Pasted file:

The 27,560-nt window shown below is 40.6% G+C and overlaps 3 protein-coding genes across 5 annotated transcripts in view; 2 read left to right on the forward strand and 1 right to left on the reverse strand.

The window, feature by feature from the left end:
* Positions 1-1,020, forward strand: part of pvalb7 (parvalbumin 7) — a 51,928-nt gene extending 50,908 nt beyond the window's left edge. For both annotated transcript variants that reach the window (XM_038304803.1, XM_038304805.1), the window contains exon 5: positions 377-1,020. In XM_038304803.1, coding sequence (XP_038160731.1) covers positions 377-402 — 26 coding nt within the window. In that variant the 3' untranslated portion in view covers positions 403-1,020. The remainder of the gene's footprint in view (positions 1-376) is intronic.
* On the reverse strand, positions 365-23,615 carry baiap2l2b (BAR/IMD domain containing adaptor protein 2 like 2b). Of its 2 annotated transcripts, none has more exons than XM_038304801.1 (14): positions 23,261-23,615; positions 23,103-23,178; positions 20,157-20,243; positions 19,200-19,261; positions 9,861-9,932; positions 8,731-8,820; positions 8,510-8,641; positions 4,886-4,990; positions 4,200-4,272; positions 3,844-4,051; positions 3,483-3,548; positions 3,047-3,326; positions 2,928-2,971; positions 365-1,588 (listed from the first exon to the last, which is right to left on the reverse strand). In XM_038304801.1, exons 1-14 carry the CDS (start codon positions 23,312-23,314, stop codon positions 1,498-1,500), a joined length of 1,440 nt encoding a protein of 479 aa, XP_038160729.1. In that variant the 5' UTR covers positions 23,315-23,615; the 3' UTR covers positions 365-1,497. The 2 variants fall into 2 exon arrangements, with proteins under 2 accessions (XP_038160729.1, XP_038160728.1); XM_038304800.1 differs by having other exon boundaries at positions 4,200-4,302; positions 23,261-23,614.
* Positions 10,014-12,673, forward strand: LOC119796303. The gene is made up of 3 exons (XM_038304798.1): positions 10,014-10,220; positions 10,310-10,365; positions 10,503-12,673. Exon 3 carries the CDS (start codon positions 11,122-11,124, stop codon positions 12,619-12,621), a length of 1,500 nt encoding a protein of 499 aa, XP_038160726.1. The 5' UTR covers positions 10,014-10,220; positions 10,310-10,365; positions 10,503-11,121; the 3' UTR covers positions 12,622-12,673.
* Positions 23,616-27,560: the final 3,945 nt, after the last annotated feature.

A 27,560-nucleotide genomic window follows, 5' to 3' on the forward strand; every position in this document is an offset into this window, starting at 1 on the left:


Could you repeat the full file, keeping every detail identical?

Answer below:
The 27,560-nt window shown below is 40.6% G+C and overlaps 3 protein-coding genes across 5 annotated transcripts in view; 2 read left to right on the forward strand and 1 right to left on the reverse strand.

The window, feature by feature from the left end:
* Positions 1-1,020, forward strand: part of pvalb7 (parvalbumin 7) — a 51,928-nt gene extending 50,908 nt beyond the window's left edge. For both annotated transcript variants that reach the window (XM_038304803.1, XM_038304805.1), the window contains exon 5: positions 377-1,020. In XM_038304803.1, coding sequence (XP_038160731.1) covers positions 377-402 — 26 coding nt within the window. In that variant the 3' untranslated portion in view covers positions 403-1,020. The remainder of the gene's footprint in view (positions 1-376) is intronic.
* On the reverse strand, positions 365-23,615 carry baiap2l2b (BAR/IMD domain containing adaptor protein 2 like 2b). Of its 2 annotated transcripts, none has more exons than XM_038304801.1 (14): positions 23,261-23,615; positions 23,103-23,178; positions 20,157-20,243; positions 19,200-19,261; positions 9,861-9,932; positions 8,731-8,820; positions 8,510-8,641; positions 4,886-4,990; positions 4,200-4,272; positions 3,844-4,051; positions 3,483-3,548; positions 3,047-3,326; positions 2,928-2,971; positions 365-1,588 (listed from the first exon to the last, which is right to left on the reverse strand). In XM_038304801.1, exons 1-14 carry the CDS (start codon positions 23,312-23,314, stop codon positions 1,498-1,500), a joined length of 1,440 nt encoding a protein of 479 aa, XP_038160729.1. In that variant the 5' UTR covers positions 23,315-23,615; the 3' UTR covers positions 365-1,497. The 2 variants fall into 2 exon arrangements, with proteins under 2 accessions (XP_038160729.1, XP_038160728.1); XM_038304800.1 differs by having other exon boundaries at positions 4,200-4,302; positions 23,261-23,614.
* Positions 10,014-12,673, forward strand: LOC119796303. The gene is made up of 3 exons (XM_038304798.1): positions 10,014-10,220; positions 10,310-10,365; positions 10,503-12,673. Exon 3 carries the CDS (start codon positions 11,122-11,124, stop codon positions 12,619-12,621), a length of 1,500 nt encoding a protein of 499 aa, XP_038160726.1. The 5' UTR covers positions 10,014-10,220; positions 10,310-10,365; positions 10,503-11,121; the 3' UTR covers positions 12,622-12,673.
* Positions 23,616-27,560: the final 3,945 nt, after the last annotated feature.

A 27,560-nucleotide genomic window follows, 5' to 3' on the forward strand; every position in this document is an offset into this window, starting at 1 on the left: